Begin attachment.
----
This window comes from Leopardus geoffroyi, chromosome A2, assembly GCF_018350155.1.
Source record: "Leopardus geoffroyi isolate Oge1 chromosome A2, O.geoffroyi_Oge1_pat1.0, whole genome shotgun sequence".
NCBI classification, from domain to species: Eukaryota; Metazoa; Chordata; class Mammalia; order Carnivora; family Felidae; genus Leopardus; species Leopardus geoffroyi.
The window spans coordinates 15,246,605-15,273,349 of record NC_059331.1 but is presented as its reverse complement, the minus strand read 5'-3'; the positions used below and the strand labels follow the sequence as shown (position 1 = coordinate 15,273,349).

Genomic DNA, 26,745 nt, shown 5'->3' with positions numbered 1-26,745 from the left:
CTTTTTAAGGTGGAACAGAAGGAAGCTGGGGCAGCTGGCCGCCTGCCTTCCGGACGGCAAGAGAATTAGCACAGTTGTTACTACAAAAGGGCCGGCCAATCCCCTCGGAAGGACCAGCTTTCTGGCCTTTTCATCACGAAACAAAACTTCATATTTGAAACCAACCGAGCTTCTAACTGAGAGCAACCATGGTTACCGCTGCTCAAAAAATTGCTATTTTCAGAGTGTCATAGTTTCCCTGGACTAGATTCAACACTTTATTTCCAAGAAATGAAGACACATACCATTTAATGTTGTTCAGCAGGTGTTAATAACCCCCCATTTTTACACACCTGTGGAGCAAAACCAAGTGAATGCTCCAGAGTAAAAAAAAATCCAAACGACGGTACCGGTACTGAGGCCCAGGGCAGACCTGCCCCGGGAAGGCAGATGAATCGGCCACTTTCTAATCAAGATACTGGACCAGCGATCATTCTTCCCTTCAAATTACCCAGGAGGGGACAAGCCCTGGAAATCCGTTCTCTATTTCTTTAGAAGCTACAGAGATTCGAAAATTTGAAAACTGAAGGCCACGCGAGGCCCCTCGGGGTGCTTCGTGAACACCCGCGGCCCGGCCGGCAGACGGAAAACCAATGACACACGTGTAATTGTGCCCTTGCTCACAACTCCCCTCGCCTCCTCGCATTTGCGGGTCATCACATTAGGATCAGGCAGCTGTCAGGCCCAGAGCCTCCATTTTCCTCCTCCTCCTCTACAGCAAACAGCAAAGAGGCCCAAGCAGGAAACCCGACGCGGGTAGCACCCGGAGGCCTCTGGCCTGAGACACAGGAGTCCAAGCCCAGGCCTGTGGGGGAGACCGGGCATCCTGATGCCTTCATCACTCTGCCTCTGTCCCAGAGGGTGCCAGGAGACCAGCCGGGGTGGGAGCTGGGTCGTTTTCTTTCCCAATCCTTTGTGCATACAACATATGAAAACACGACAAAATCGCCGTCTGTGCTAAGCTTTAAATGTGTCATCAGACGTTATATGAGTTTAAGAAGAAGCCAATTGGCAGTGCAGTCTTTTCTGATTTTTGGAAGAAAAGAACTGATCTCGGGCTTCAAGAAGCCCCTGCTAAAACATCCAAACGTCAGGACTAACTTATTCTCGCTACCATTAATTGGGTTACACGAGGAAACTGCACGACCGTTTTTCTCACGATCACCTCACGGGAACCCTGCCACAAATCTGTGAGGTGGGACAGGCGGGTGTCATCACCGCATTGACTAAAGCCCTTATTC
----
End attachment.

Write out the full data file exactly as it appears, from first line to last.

This window comes from Leopardus geoffroyi, chromosome A2, assembly GCF_018350155.1.
Source record: "Leopardus geoffroyi isolate Oge1 chromosome A2, O.geoffroyi_Oge1_pat1.0, whole genome shotgun sequence".
NCBI classification, from domain to species: Eukaryota; Metazoa; Chordata; class Mammalia; order Carnivora; family Felidae; genus Leopardus; species Leopardus geoffroyi.
The window spans coordinates 15,246,605-15,273,349 of record NC_059331.1 but is presented as its reverse complement, the minus strand read 5'-3'; the positions used below and the strand labels follow the sequence as shown (position 1 = coordinate 15,273,349).

Genomic DNA, 26,745 nt, shown 5'->3' with positions numbered 1-26,745 from the left:
CTTTTTAAGGTGGAACAGAAGGAAGCTGGGGCAGCTGGCCGCCTGCCTTCCGGACGGCAAGAGAATTAGCACAGTTGTTACTACAAAAGGGCCGGCCAATCCCCTCGGAAGGACCAGCTTTCTGGCCTTTTCATCACGAAACAAAACTTCATATTTGAAACCAACCGAGCTTCTAACTGAGAGCAACCATGGTTACCGCTGCTCAAAAAATTGCTATTTTCAGAGTGTCATAGTTTCCCTGGACTAGATTCAACACTTTATTTCCAAGAAATGAAGACACATACCATTTAATGTTGTTCAGCAGGTGTTAATAACCCCCCATTTTTACACACCTGTGGAGCAAAACCAAGTGAATGCTCCAGAGTAAAAAAAAATCCAAACGACGGTACCGGTACTGAGGCCCAGGGCAGACCTGCCCCGGGAAGGCAGATGAATCGGCCACTTTCTAATCAAGATACTGGACCAGCGATCATTCTTCCCTTCAAATTACCCAGGAGGGGACAAGCCCTGGAAATCCGTTCTCTATTTCTTTAGAAGCTACAGAGATTCGAAAATTTGAAAACTGAAGGCCACGCGAGGCCCCTCGGGGTGCTTCGTGAACACCCGCGGCCCGGCCGGCAGACGGAAAACCAATGACACACGTGTAATTGTGCCCTTGCTCACAACTCCCCTCGCCTCCTCGCATTTGCGGGTCATCACATTAGGATCAGGCAGCTGTCAGGCCCAGAGCCTCCATTTTCCTCCTCCTCCTCTACAGCAAACAGCAAAGAGGCCCAAGCAGGAAACCCGACGCGGGTAGCACCCGGAGGCCTCTGGCCTGAGACACAGGAGTCCAAGCCCAGGCCTGTGGGGGAGACCGGGCATCCTGATGCCTTCATCACTCTGCCTCTGTCCCAGAGGGTGCCAGGAGACCAGCCGGGGTGGGAGCTGGGTCGTTTTCTTTCCCAATCCTTTGTGCATACAACATATGAAAACACGACAAAATCGCCGTCTGTGCTAAGCTTTAAATGTGTCATCAGACGTTATATGAGTTTAAGAAGAAGCCAATTGGCAGTGCAGTCTTTTCTGATTTTTGGAAGAAAAGAACTGATCTCGGGCTTCAAGAAGCCCCTGCTAAAACATCCAAACGTCAGGACTAACTTATTCTCGCTACCATTAATTGGGTTACACGAGGAAACTGCACGACCGTTTTTCTCACGATCACCTCACGGGAACCCTGCCACAAATCTGTGAGGTGGGACAGGCGGGTGTCATCACCGCATTGACTAAAGCCCTTATTC